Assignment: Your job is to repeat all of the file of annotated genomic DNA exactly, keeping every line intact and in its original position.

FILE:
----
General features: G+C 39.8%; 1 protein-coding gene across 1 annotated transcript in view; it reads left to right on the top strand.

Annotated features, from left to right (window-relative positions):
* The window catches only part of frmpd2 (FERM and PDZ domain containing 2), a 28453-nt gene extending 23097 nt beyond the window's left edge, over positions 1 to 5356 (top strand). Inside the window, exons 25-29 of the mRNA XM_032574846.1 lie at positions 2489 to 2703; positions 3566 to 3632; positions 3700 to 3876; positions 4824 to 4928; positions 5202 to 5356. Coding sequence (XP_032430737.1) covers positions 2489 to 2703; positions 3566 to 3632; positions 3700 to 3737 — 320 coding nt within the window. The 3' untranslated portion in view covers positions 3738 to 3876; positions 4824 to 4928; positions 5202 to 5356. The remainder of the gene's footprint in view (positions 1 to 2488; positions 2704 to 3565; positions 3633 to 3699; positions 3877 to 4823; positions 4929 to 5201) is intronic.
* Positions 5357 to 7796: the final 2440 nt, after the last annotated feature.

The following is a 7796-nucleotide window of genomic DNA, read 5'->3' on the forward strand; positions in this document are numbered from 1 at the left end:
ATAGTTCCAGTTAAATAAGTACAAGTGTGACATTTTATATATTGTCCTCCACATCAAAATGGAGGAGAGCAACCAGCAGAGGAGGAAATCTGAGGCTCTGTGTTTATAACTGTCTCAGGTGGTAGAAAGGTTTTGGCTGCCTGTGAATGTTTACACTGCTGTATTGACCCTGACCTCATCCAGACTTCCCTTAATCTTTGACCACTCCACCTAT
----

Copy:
General features: G+C 39.8%; 1 protein-coding gene across 1 annotated transcript in view; it reads left to right on the top strand.

Annotated features, from left to right (window-relative positions):
* The window catches only part of frmpd2 (FERM and PDZ domain containing 2), a 28453-nt gene extending 23097 nt beyond the window's left edge, over positions 1 to 5356 (top strand). Inside the window, exons 25-29 of the mRNA XM_032574846.1 lie at positions 2489 to 2703; positions 3566 to 3632; positions 3700 to 3876; positions 4824 to 4928; positions 5202 to 5356. Coding sequence (XP_032430737.1) covers positions 2489 to 2703; positions 3566 to 3632; positions 3700 to 3737 — 320 coding nt within the window. The 3' untranslated portion in view covers positions 3738 to 3876; positions 4824 to 4928; positions 5202 to 5356. The remainder of the gene's footprint in view (positions 1 to 2488; positions 2704 to 3565; positions 3633 to 3699; positions 3877 to 4823; positions 4929 to 5201) is intronic.
* Positions 5357 to 7796: the final 2440 nt, after the last annotated feature.

The following is a 7796-nucleotide window of genomic DNA, read 5'->3' on the forward strand; positions in this document are numbered from 1 at the left end:
ATAGTTCCAGTTAAATAAGTACAAGTGTGACATTTTATATATTGTCCTCCACATCAAAATGGAGGAGAGCAACCAGCAGAGGAGGAAATCTGAGGCTCTGTGTTTATAACTGTCTCAGGTGGTAGAAAGGTTTTGGCTGCCTGTGAATGTTTACACTGCTGTATTGACCCTGACCTCATCCAGACTTCCCTTAATCTTTGACCACTCCACCTAT